My grandfather taught me the importance of knowing when to stop talking, so I could actively listen and observe. That way, when it was time to talk I had facts at my disposal and fully formed points to make. I have watched and read hours and hours of news over the past week. I have seen the pronouncements made by many. I have read the social media posts from those across the political spectrum. I also spoke with my mother and father about the state of our country.
By now, you know the names as well as I do of those who have been killed while unable to defend themselves. I will not repeat them here. Despite making up only 2% of the total U.S. population, African-American males between 15 and 34 comprise more than 15% of all deaths included in ongoing investigations into the use of deadly force by police. Their rate of police-involved deaths was five times higher than for white men of the same age. For the record, my son is 23. I worry every time I leave him that it may be the last time.
To look at this solely through the lens of black and white, however, could cause us to miss larger issues and trends. Hate crimes in the United States against Asians and Latinos are up sharply. Domestic violence in Portland is up 27% during the pandemic. Anti-LGBTQ hate crimes are also rising quickly, according to FBI statistics.
What we are seeing in the streets and the precipitating events that have led to mass social unrest are a result of the continued disintegration of the social compact that held our society together. Even the ideal that we should look out for each other’s health has become a political battleground, devolving into tribal behavior.
It’s time now to stop recounting what has happened and talk about what we are going to do differently. How are we going to give birth to a different world? To give birth to a society that does not see pigmentation as a weapon? To shape a society that says that different religions and different cultures are just… different?
I suggest to you that there are things you and I can actually do to make a difference in our lives, and in the conditions in our communities:
- Begin with yourself. Are you the best you, you can be? Do you reflect the respect and dignity in your behavior that you wish to see in others? Do you work on your conscious and unconscious biases? Do you accept responsibility for your actions and seek to make right what you have done wrong?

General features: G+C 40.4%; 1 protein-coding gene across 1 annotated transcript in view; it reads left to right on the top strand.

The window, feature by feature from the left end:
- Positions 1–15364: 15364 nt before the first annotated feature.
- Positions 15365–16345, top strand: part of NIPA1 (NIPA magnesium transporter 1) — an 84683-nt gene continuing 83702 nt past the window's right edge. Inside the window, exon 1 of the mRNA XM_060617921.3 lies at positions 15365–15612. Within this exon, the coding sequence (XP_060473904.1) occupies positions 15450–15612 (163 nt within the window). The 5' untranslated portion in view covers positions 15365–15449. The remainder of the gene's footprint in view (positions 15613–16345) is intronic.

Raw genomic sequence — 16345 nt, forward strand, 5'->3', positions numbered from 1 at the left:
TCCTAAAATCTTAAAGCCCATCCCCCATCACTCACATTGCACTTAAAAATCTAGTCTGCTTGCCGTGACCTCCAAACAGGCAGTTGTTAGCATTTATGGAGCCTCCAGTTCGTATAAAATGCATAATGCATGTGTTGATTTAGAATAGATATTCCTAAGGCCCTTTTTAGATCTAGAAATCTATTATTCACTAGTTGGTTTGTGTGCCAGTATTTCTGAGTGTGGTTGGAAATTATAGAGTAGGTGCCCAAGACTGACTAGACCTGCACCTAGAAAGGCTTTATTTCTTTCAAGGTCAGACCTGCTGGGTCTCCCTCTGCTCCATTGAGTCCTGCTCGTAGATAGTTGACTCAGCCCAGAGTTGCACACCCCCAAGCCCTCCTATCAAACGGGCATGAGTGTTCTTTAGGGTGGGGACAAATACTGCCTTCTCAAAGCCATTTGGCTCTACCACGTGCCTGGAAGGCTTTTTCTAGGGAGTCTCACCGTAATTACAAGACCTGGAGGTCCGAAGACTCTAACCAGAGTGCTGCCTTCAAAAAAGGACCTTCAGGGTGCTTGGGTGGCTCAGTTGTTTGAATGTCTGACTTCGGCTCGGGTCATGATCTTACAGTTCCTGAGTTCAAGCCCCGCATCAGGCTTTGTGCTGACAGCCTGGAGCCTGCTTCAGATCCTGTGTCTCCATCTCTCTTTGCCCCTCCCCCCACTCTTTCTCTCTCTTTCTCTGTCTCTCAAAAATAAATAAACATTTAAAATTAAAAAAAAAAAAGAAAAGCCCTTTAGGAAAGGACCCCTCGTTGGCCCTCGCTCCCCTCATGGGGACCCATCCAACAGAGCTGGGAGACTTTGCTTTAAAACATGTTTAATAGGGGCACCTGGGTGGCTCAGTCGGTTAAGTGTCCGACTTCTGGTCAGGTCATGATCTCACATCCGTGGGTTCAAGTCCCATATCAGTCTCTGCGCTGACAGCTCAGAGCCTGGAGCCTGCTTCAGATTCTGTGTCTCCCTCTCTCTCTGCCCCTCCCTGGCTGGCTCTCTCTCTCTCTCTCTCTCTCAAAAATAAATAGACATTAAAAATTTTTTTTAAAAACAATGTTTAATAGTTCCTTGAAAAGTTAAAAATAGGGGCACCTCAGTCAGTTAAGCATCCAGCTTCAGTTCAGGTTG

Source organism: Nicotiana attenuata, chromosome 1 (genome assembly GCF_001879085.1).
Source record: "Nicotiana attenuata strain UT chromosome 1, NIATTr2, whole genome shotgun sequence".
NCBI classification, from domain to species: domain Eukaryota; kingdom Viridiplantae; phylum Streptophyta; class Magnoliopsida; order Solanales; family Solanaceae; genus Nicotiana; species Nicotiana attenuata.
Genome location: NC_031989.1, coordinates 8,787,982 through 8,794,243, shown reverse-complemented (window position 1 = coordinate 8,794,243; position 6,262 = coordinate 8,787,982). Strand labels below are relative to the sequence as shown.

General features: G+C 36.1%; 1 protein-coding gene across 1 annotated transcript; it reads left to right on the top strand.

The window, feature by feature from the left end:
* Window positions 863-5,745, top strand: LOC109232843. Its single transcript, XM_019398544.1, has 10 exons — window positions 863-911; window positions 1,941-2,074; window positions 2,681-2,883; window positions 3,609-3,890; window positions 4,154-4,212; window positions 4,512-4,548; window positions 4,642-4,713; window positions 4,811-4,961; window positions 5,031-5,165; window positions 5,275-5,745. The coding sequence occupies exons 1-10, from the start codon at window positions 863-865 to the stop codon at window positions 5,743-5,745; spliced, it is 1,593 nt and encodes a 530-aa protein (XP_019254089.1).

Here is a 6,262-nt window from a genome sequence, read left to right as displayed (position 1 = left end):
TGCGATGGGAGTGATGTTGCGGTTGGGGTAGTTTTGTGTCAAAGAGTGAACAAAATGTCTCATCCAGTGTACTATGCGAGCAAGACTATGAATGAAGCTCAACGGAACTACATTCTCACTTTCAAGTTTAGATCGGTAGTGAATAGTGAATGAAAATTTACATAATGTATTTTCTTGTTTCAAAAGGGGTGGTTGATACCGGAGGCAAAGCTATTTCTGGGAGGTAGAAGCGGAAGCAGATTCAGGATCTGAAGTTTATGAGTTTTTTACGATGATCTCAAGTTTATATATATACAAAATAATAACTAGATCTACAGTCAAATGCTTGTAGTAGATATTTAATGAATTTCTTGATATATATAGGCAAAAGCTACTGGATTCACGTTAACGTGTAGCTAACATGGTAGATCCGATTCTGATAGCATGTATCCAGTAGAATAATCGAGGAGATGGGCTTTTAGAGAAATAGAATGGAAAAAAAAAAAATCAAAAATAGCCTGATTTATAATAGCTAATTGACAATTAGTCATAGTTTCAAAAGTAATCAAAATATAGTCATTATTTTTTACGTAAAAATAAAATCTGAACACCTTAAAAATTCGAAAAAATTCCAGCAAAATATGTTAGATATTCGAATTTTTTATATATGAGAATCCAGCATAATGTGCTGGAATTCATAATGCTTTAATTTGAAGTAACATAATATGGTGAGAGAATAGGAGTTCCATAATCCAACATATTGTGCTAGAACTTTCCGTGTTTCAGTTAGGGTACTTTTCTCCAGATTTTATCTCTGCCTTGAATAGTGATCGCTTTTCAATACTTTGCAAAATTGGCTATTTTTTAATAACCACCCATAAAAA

- Support your family. There are those who are related to you by blood and those connected to you by spirit. They are your family. Are you setting an example for your family to follow? Do you treat elders in your family with respect? Do you nurture the young ones coming up behind you? Do you share your knowledge, wisdom and perspective, not from a plateau of hubris but one of caring and compassion?
- Support your community. Human beings define themselves by their communities. Do you seek out opportunities to support your community? Have you joined a coalition of like-minded individuals in your community to help make it better, served on the board of a local non-profit, volunteered to help those less fortunate? Do you buy local when there is an opportunity? Do you help a neighbor in need?
- Learn to think critically. The United States is a constitutional republic and a representative democracy and a federal republic. This form of government requires informed citizenry capable of analyzing the issues of the time. When is the last time you read a book that challenged you intellectually? When was the last time you challenged your assumptions about those who think different than you do? When was the last time you challenged your own assumptions about how things should be?
- Register to vote, and then vote. The form of government outlined in the Constitution of the United States only works if you engage the government. The way to engage the government is to vote. In fact, consider running for elected office yourself. Be the change you want to see.
Please do not mistake my tone. I’m outraged. I’m deeply saddened. I’m tired. And I’m scared, for our country and our future. But I’m also hopeful that tomorrow can and will be a better day. A university is a community where we collectively dream of a greater, more enlightened, future. I’m thankful to be part of such a community, and I remain as committed as I have ever been to toiling alongside so many others to turn the dream into a reality.
We must forever conduct our struggle on the high plane of dignity and discipline. I thank those who came before us in the struggle and those who will come after, and those who are out there even now, insisting on justice and equality. The urgency of the moment is real, and it demands a reckoning inside every one of us.
Be well and be blessed,
Miles K. Davis, President